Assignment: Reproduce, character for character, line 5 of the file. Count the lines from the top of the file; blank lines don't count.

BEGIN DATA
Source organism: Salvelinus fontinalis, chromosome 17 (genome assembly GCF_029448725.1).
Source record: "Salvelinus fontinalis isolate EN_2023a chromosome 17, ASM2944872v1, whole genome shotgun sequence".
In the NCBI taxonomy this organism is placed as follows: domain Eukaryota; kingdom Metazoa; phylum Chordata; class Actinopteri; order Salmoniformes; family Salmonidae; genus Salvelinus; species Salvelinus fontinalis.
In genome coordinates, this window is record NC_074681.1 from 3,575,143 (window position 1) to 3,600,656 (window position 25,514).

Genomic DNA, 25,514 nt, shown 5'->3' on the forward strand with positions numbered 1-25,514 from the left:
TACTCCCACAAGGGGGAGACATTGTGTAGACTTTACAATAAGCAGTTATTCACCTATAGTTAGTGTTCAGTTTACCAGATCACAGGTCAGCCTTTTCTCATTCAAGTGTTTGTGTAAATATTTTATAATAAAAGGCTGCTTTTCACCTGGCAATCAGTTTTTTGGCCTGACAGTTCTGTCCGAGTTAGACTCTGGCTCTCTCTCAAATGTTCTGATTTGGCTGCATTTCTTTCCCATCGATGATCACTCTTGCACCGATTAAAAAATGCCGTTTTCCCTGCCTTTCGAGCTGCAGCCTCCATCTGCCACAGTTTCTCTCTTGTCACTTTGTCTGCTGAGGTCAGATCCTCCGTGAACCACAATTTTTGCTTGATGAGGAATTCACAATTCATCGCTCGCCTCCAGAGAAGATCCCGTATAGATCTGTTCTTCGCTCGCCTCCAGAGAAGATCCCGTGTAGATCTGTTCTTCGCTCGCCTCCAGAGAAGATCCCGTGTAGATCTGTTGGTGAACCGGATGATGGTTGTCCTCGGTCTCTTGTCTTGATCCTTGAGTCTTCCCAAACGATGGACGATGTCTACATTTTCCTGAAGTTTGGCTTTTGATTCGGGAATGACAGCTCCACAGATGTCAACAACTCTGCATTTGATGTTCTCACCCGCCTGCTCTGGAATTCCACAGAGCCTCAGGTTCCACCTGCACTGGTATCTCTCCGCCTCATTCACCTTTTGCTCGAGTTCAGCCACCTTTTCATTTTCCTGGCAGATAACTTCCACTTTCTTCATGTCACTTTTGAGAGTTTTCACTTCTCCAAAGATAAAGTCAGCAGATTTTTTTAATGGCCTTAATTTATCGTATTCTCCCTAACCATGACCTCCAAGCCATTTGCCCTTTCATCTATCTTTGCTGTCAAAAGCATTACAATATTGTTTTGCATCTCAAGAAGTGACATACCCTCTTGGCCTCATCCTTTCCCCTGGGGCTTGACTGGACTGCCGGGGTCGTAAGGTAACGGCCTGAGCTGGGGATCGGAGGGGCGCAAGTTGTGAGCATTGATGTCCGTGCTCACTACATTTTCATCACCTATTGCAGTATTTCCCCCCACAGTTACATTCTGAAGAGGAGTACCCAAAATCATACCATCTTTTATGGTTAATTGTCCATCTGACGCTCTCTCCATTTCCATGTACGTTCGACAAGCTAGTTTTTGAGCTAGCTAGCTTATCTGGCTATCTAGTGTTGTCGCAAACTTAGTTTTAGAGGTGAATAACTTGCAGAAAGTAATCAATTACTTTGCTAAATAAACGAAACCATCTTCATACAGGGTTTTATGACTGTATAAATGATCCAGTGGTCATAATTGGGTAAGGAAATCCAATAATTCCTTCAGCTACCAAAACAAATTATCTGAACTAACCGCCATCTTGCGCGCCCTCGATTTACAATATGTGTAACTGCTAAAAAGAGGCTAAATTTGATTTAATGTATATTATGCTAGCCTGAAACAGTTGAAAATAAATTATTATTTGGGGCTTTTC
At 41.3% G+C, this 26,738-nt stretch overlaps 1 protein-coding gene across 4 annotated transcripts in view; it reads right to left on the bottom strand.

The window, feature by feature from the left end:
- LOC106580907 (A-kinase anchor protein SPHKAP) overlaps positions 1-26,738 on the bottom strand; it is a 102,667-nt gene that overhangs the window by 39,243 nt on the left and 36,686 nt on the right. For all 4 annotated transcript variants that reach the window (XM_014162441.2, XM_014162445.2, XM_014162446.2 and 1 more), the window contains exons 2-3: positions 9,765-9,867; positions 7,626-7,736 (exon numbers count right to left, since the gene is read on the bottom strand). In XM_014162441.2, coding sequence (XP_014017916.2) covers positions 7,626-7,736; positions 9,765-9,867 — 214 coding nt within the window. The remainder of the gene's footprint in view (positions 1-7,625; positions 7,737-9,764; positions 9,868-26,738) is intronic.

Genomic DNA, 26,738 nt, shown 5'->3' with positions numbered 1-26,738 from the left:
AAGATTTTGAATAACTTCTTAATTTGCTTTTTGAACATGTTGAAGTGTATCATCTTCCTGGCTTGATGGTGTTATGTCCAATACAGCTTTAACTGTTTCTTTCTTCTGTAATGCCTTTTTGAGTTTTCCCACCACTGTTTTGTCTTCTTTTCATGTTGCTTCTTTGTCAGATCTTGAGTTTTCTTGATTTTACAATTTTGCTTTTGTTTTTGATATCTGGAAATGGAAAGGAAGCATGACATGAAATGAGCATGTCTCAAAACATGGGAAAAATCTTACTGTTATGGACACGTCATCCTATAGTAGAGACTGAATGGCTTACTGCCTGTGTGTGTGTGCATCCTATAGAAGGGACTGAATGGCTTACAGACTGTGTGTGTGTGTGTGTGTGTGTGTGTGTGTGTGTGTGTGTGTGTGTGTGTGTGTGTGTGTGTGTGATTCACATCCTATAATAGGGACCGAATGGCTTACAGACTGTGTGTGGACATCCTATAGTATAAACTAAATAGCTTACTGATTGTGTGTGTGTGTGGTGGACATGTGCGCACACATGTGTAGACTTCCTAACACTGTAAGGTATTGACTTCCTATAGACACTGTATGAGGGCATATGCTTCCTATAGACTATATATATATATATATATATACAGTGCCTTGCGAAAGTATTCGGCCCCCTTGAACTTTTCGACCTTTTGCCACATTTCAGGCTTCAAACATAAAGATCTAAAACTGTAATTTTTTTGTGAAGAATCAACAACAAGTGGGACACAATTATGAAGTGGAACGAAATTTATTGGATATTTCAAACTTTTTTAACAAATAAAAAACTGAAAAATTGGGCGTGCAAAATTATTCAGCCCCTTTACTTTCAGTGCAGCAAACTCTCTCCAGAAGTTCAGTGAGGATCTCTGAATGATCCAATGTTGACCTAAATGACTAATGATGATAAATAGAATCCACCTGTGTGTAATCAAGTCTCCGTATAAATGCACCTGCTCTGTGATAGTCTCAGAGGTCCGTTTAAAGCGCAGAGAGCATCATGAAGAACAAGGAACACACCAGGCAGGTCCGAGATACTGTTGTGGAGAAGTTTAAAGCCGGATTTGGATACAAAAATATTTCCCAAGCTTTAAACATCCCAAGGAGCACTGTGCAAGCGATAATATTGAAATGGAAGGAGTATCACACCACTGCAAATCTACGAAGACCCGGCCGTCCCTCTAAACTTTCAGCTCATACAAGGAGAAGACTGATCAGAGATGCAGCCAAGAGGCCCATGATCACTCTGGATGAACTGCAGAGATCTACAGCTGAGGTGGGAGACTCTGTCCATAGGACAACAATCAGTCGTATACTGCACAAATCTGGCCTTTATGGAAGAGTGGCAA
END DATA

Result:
Genomic DNA, 25,514 nt, shown 5'->3' on the forward strand with positions numbered 1-25,514 from the left: